Ellenberger flipped them open and found Department of Justice reports, as well as surveillance and booking photos of Ellenberger, Robles, and Arya. Farchione pulled out his FBI badge connected to a lanyard around his neck and said, “I love you like a brother, bro, but my partner and I been workin’ this case for two years.” He informed Ellenberger that the building was surrounded. He could see Scott sitting in a Ford dually twenty yards away. “If you don’t come off the product, we’re gonna take you down.”
Ellenberger then called Joey and Rausini and instructed them to pack up all of the remaining ice “and bring it downstairs. There’s a Chrysler Lebaron convertible parked behind the Cafe Med.”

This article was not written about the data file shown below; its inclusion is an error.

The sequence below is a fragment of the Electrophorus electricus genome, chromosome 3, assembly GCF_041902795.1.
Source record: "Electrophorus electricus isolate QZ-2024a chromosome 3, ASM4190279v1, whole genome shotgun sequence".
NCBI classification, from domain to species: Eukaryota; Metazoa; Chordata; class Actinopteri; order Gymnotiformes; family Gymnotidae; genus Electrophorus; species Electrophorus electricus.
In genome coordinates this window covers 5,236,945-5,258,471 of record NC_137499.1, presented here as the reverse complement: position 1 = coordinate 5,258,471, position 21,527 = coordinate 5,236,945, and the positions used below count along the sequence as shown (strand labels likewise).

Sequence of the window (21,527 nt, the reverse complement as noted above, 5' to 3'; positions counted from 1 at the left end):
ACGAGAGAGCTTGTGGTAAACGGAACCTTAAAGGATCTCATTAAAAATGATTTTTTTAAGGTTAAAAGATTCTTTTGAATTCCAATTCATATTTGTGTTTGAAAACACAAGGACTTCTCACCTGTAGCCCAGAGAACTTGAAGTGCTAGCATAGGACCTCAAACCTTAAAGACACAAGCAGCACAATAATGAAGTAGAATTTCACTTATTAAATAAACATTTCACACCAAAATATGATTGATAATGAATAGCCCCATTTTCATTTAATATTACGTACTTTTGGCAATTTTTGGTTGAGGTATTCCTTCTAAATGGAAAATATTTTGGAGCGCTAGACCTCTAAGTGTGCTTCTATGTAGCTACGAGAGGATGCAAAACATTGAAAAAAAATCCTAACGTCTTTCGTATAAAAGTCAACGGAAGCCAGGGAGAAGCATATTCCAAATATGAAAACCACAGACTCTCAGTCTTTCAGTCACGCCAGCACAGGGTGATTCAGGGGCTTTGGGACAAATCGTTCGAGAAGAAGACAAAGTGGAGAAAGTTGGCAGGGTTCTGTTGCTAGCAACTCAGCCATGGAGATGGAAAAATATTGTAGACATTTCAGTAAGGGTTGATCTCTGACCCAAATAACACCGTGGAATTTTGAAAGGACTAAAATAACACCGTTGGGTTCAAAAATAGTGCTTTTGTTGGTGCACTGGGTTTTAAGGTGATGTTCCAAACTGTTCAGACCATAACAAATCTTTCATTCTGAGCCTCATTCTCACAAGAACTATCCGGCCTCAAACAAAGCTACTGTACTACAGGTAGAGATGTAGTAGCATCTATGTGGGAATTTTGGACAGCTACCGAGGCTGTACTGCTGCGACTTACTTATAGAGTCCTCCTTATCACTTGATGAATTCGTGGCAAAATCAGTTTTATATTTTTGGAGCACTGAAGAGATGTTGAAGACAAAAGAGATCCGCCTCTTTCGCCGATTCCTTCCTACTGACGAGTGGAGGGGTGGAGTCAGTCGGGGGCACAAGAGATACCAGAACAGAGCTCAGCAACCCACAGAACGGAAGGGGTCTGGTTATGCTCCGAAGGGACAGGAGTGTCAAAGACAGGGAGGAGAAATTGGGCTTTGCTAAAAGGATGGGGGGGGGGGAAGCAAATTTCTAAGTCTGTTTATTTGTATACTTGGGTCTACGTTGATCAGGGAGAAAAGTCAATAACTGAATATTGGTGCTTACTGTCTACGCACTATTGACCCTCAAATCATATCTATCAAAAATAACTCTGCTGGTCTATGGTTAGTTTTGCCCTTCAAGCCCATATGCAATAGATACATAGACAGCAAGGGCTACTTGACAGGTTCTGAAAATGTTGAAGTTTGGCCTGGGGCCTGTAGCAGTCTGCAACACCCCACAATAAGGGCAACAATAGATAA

“What’re you talking about — “
“Don’t ask any questions,” said Ellenberger, and he repeated the instructions. They did precisely as they were told.
In plain sight of Farchione, Barreiro, and Scott, Rausini tossed the ice in the back of the convertible. Farchione showed him the DOJ files. The booking photos. The reports. “You come off the product or everyone goes down,” said Farchione. “That’s the deal.” Farchione was upset to learn that they had just missed a fifty-pound shipment that Joey and Rausini had delivered to Robles’ people earlier that morning. Nevertheless, there were still forty-two pounds of ice remaining for Farchione and Barreiro to extort.
Rausini and Ellenberger stood on the sidewalk as Farchione, Barreiro, and Scott drove off with the remaining forty-two pounds of ice. In addition to ripping off $300,000 of Robles’ cash — a total loss of over one-and-a-half million dollars. Keep in mind it was known within the trafficking community that Robles was “good for” several murders. “You may very well catch a slug for this,” Rausini told Ellenberger.